Mater Researcher’s lymphoma studies attract funding boost

Monday 07 August 2023

More than 7,300 Australians are diagnosed with lymphoma each year, a cancer that develops in the lymphatic system from cells called lymphocytes; a type of white blood cell that usually help the body fight infection. Thanks to new funding grants, Mater Researchers continue to investigate novel treatments for lymphoma.

Dr Jay Gunawardana and Dr Joshua Tobin, members of Mater Research's Blood Cancer Group led by Professor Maher Gandhi, have recently been awarded more than $375,000 in funding to further their research into lymphoma to help outcomes for patients now and into the future.

Both doctors have received grants from Cancer Australia’s Priority-driven Collaborative Cancer Research Scheme (PdCCRS), with Dr Gunawardana receiving $200,000 for two years, funded by the Leukaemia Foundation and Dr Tobin receiving $100,000 for one year, funded by Cancer Australia and Can Too Foundation.

Dr Tobin also received $USD50,000 from the 2023 Conquer Cancer – AstraZeneca Young Investigator Award funded by the Conquer Cancer Foundation of the American Society of Clinical Oncology (ASCO).

When lymphocytes cells have uncontrolled growth, they cause lymphoma, and treatment is dependent on several factors, such as the speed of growth and whether the growth is on a B-cell or T-cell; B-cells produce antibodies used to attack invading bacteria or toxins, while T-cells destroy cells been taken over by viruses or become cancerous.

Dr Tobin’s PdCCRS funding will enable him to research the role of lipids in immune fitness and the role of B-cells and T-cells, whilst his Conquer Cancer funding will support investigations into the metabolic reprogramming both kinds of cells in follicular lymphoma.

Dr Tobin said that although many patients with follicular lymphoma are responsive to chemotherapy, the inability of the anti-tumour immune response to remove cancer cells can lead to treatment resistance.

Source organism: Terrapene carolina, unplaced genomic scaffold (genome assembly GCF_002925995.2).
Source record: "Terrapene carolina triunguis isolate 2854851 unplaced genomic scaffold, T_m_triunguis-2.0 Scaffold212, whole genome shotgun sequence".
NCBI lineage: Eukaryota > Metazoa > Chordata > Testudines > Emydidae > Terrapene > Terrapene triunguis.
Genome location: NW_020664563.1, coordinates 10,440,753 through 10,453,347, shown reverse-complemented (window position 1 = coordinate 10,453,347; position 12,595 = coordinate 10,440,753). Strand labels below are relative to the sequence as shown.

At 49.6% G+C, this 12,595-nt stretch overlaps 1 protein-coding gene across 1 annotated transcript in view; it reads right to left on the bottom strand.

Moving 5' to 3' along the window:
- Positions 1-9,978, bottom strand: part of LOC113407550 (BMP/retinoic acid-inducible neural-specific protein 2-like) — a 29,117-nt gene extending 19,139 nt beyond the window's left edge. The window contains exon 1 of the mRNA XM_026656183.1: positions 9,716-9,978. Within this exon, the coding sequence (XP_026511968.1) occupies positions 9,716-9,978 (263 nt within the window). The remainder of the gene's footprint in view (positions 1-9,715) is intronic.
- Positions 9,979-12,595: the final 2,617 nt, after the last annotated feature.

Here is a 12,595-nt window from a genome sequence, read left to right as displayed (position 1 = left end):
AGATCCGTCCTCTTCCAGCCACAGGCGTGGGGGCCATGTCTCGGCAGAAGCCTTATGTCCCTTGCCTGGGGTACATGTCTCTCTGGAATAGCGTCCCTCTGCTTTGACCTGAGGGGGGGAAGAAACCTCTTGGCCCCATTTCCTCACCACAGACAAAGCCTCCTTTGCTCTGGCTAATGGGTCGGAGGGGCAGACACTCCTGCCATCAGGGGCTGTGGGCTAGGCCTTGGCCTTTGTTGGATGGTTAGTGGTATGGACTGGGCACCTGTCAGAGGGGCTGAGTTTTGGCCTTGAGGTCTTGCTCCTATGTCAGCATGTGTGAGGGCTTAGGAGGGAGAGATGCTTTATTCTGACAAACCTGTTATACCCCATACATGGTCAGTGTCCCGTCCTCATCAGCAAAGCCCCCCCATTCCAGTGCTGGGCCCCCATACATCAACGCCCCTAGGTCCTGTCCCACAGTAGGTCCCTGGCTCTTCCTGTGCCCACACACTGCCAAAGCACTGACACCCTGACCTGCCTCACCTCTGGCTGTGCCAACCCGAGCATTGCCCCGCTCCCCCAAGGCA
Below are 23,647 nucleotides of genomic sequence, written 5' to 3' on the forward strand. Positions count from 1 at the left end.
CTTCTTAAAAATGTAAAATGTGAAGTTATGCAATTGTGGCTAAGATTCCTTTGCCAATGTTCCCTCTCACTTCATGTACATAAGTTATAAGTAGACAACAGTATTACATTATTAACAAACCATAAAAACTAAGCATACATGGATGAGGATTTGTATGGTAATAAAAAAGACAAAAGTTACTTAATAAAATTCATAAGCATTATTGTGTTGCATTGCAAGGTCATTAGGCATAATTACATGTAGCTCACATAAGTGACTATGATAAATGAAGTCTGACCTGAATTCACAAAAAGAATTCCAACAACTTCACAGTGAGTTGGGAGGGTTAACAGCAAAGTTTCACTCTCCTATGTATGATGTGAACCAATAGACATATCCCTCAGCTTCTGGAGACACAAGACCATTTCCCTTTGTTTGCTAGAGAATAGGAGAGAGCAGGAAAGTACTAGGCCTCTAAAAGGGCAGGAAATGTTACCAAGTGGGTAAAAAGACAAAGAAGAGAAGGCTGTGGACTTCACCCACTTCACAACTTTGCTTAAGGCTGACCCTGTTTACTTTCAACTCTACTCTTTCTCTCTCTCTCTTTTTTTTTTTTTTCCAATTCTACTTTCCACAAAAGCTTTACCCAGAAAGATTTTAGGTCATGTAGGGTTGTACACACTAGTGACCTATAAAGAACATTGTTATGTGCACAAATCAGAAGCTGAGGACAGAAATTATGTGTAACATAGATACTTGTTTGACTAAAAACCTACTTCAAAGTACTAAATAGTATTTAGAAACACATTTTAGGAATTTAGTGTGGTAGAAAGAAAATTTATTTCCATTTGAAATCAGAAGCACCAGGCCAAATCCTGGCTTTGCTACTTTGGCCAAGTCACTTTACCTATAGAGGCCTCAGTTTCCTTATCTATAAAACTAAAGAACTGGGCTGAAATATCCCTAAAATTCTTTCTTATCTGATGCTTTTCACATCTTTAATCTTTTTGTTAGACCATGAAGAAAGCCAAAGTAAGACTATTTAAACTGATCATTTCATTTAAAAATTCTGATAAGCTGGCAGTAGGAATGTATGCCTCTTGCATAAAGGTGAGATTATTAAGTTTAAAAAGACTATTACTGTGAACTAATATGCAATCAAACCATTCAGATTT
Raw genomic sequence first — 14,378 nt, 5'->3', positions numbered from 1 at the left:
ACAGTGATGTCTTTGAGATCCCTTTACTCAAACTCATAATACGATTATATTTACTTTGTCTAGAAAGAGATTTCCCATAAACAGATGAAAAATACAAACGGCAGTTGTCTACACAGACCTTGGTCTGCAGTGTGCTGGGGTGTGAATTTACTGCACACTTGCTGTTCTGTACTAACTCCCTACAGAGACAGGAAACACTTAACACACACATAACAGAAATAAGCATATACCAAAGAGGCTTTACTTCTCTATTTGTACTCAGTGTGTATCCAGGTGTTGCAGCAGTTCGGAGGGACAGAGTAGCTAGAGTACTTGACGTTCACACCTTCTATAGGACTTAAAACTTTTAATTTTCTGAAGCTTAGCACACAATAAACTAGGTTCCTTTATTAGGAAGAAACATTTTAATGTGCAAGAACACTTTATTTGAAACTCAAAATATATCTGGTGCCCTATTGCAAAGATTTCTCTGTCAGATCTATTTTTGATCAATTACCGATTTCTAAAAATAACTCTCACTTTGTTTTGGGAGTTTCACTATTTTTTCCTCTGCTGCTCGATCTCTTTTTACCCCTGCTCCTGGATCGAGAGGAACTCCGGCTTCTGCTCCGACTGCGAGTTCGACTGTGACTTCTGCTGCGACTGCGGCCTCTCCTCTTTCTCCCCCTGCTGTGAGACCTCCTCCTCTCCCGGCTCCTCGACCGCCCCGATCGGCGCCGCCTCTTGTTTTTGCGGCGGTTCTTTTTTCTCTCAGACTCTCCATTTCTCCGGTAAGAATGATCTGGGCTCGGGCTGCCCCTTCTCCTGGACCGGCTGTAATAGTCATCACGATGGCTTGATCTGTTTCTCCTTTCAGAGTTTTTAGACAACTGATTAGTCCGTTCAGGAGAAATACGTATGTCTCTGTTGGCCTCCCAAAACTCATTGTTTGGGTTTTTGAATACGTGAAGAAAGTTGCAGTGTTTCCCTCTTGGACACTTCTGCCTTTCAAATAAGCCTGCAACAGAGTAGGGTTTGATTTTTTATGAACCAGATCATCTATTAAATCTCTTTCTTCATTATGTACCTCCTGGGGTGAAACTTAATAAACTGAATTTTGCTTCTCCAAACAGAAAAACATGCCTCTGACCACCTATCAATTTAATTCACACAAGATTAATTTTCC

“It remains unclear what drives this inadequate anti-tumour immune response. My study will look at how altered metabolism impairs the immune response and allows early treatment failure in follicular lymphoma,” Dr Tobin said.

“If successful this study will provide a novel therapeutic approach to improve immunotherapy efficacy in follicular lymphoma.”

Dr Gunawardana’s funding will enable him to continue his research focused on how to harness the tumour microenvironment to stratify and treat nodular lymphocyte predominant Hodgkin Lymphoma (NLPHL).

“This award will enable me to investigate a rare and largely neglected type of lymphoma called ‘NLPHL’, that mainly affects men in the 30 – 50-year age group who present to their doctor with swollen glands. My idea is to see if boosting the patients’ own immunity is a way to fight their cancer,” Dr Gunawardana said.

"Currently patients with NLPHL are not treated in a standardised way. Many patients receive chemotherapy, which induces not only short-term side-effects, but also increases the risk of toxicity in the longer-term. Using state-of-the-art laboratory methods, I aim to show that novel combinations of immune-checkpoint blocking drugs are a rational strategy to treat NLPHL patients."

For more information about Mater Research’s Blood Cancer Research Group, click here.